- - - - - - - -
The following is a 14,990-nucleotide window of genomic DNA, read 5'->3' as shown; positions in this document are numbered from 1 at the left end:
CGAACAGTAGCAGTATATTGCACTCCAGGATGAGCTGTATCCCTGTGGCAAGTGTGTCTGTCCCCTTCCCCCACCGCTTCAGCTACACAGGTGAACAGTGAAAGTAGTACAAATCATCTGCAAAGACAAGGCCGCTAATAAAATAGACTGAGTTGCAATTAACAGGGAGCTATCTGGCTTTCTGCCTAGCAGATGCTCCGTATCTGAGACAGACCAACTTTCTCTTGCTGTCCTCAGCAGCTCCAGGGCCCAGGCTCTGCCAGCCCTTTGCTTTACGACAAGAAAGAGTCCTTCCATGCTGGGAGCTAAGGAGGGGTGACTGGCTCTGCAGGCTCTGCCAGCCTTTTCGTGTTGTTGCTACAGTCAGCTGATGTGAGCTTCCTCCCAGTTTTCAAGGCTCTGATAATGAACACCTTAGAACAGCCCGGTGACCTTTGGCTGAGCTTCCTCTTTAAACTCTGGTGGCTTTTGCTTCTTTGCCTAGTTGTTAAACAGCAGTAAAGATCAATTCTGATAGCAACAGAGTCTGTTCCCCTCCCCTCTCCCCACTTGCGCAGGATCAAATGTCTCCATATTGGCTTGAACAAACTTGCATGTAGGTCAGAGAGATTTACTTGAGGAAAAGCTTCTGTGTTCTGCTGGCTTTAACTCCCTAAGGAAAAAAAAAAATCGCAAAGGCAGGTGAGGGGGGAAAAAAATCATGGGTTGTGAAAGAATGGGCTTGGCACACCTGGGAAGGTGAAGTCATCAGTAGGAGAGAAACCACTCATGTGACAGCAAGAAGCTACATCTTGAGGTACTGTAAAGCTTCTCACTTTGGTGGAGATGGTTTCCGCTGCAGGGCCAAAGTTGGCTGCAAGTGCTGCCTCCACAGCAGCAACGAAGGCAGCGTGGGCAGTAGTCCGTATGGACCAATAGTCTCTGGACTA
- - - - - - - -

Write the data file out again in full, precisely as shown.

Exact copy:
The following is a 14,990-nucleotide window of genomic DNA, read 5'->3' as shown; positions in this document are numbered from 1 at the left end:
CGAACAGTAGCAGTATATTGCACTCCAGGATGAGCTGTATCCCTGTGGCAAGTGTGTCTGTCCCCTTCCCCCACCGCTTCAGCTACACAGGTGAACAGTGAAAGTAGTACAAATCATCTGCAAAGACAAGGCCGCTAATAAAATAGACTGAGTTGCAATTAACAGGGAGCTATCTGGCTTTCTGCCTAGCAGATGCTCCGTATCTGAGACAGACCAACTTTCTCTTGCTGTCCTCAGCAGCTCCAGGGCCCAGGCTCTGCCAGCCCTTTGCTTTACGACAAGAAAGAGTCCTTCCATGCTGGGAGCTAAGGAGGGGTGACTGGCTCTGCAGGCTCTGCCAGCCTTTTCGTGTTGTTGCTACAGTCAGCTGATGTGAGCTTCCTCCCAGTTTTCAAGGCTCTGATAATGAACACCTTAGAACAGCCCGGTGACCTTTGGCTGAGCTTCCTCTTTAAACTCTGGTGGCTTTTGCTTCTTTGCCTAGTTGTTAAACAGCAGTAAAGATCAATTCTGATAGCAACAGAGTCTGTTCCCCTCCCCTCTCCCCACTTGCGCAGGATCAAATGTCTCCATATTGGCTTGAACAAACTTGCATGTAGGTCAGAGAGATTTACTTGAGGAAAAGCTTCTGTGTTCTGCTGGCTTTAACTCCCTAAGGAAAAAAAAAAATCGCAAAGGCAGGTGAGGGGGGAAAAAAATCATGGGTTGTGAAAGAATGGGCTTGGCACACCTGGGAAGGTGAAGTCATCAGTAGGAGAGAAACCACTCATGTGACAGCAAGAAGCTACATCTTGAGGTACTGTAAAGCTTCTCACTTTGGTGGAGATGGTTTCCGCTGCAGGGCCAAAGTTGGCTGCAAGTGCTGCCTCCACAGCAGCAACGAAGGCAGCGTGGGCAGTAGTCCGTATGGACCAATAGTCTCTGGACTA